By distributing electric fences, safeguarding livelihoods and establishing trust, the Rewilding Apennines team and local partner Salviamo l’Orso are showing how humans and bears can live side by side.
Mitigating conflict between wildlife and humans is often a critical issue when it comes to rewilding. In the Central Apennines rewilding area in Italy, the Rewilding Apennines team and local NGO partner Salviamo l’Orso (Save the Bear) are installing small-scale electric fences to prevent conflict between Marsican bears and local farmers and beekeepers in corridor areas that are crucial to the bears’ survival.
Focusing on livestock farms, orchards and apiaries, eight new electric fences have recently been set up in corridors between the Abruzzo, Lazio and Molise National Park, Sirente Velino Regional Park and Majella National Park. While some fence recipients had already experienced bear-related damage, others were simply taking preemptive measures given the presence of the animals in the area.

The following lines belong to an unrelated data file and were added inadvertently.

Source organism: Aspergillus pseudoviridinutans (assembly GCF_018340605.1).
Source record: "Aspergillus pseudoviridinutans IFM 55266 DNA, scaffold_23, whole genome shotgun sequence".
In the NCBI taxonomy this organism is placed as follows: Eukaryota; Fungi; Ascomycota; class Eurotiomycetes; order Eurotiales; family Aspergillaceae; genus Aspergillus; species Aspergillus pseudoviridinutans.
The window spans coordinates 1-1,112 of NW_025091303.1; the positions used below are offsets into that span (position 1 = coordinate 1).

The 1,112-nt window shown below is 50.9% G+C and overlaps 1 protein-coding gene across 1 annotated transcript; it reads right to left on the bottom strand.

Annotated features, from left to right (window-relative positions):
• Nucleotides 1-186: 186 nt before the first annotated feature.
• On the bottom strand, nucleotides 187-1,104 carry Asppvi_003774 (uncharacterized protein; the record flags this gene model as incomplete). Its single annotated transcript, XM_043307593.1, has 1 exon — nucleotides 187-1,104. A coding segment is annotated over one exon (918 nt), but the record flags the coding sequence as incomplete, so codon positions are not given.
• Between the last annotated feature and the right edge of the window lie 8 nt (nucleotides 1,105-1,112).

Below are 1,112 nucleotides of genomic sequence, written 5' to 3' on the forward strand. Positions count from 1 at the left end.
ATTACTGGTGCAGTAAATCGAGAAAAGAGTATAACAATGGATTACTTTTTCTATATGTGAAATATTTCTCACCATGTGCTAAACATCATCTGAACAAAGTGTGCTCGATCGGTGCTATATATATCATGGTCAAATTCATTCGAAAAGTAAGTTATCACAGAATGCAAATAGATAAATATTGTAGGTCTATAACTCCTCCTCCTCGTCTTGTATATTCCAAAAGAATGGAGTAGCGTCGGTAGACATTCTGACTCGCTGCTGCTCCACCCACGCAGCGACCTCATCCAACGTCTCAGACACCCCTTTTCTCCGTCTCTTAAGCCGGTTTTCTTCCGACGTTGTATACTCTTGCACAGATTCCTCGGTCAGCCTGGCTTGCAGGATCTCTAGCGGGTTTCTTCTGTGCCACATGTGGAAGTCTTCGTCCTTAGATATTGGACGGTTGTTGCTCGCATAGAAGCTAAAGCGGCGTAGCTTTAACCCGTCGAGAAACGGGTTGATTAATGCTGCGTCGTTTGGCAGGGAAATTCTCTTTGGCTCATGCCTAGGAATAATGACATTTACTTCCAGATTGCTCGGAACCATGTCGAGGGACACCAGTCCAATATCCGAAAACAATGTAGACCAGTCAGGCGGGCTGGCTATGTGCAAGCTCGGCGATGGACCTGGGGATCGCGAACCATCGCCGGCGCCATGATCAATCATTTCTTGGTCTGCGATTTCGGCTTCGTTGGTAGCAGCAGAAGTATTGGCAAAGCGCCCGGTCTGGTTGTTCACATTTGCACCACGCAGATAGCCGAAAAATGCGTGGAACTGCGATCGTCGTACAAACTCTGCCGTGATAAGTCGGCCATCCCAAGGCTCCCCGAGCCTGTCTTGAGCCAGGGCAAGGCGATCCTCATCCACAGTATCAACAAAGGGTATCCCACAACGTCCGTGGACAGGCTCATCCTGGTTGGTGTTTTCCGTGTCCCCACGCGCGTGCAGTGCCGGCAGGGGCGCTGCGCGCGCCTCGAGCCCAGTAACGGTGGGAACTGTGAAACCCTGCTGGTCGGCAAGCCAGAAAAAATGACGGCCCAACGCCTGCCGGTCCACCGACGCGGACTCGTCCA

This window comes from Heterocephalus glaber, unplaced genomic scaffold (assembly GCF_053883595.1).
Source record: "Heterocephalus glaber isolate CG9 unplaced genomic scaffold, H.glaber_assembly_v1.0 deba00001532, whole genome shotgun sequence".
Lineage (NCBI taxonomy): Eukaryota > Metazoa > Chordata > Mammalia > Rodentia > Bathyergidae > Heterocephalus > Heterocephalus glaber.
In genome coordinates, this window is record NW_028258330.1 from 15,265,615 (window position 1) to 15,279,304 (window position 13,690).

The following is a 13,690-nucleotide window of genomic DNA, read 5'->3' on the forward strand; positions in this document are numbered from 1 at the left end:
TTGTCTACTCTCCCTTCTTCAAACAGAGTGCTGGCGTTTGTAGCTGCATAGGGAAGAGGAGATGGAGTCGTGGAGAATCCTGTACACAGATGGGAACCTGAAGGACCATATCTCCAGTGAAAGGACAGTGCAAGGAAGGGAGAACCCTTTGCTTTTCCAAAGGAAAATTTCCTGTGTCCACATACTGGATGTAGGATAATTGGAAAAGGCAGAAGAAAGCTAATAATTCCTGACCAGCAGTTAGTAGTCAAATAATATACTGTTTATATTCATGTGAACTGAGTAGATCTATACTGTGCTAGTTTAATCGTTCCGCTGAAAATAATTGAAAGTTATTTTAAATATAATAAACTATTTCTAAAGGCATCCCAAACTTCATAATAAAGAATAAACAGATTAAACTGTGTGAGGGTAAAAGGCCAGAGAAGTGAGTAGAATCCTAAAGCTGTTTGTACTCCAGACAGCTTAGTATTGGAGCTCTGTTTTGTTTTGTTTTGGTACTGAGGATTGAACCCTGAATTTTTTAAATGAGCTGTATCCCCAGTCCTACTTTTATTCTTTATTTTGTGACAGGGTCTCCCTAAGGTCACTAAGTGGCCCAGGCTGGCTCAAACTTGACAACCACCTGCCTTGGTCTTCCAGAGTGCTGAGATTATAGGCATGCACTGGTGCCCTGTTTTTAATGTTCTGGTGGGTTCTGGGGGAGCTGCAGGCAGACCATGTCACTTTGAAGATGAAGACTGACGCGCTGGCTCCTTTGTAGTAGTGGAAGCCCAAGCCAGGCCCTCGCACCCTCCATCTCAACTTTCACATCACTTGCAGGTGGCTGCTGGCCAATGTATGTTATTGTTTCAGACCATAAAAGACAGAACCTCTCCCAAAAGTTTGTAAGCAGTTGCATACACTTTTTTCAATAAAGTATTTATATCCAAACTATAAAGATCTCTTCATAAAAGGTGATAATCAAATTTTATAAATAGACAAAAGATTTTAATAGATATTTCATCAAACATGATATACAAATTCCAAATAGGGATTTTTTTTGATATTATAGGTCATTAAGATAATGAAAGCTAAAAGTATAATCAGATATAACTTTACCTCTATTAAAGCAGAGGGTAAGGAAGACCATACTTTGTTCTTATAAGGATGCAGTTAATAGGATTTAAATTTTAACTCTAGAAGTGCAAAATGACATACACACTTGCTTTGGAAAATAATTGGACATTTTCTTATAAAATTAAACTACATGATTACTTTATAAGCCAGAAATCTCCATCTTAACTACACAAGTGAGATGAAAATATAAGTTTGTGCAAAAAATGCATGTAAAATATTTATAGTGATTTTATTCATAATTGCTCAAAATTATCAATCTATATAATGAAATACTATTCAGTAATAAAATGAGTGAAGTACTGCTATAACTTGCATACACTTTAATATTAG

Electric fences are distributed on the basis of reported sightings, which are then verified with surveys and monitoring. Some of these reports have come from quite unusual places and along corridors between protected areas, illustrating the importance of expanding the amount of territory where bears can roam safely. In the past few months a female Marsican bear with three cubs has been observed in Majella, offering hope that measures now being taken to conserve and boost the population of these magnificent animals are working.
“We are now seeing an increase in bear sightings and subsequent requests for electric fences in corridor areas,” says Rewilding Apennines team leader Mario Cipollone. “This is fantastic news, of course. But if the bear population is increasing as we hope, we must also work harder to preempt conflict and ensure the comeback continues.”
Local people are becoming increasingly enthusiastic about the electric fences, which are installed on a free loan basis. Many have shown a sense of affection and attachment to these beautiful creatures, despite legitimate concerns over their presence.
Today the 50-strong endemic Marsican brown bear population of the Central Apennines remains highly endangered. While the remaining Marsican brown bears are relatively safe inside the area’s national parks, outside park boundaries they at risk from poaching, poisoning and traffic collisions.
Bear-related conservation work, which focuses on protected areas, has so far ignored the connections between them. The value of these corridors, so vital to bear survival, can be improved by involving local communities, mitigating human-bear conflict, and giving people economic incentives to protect the bears.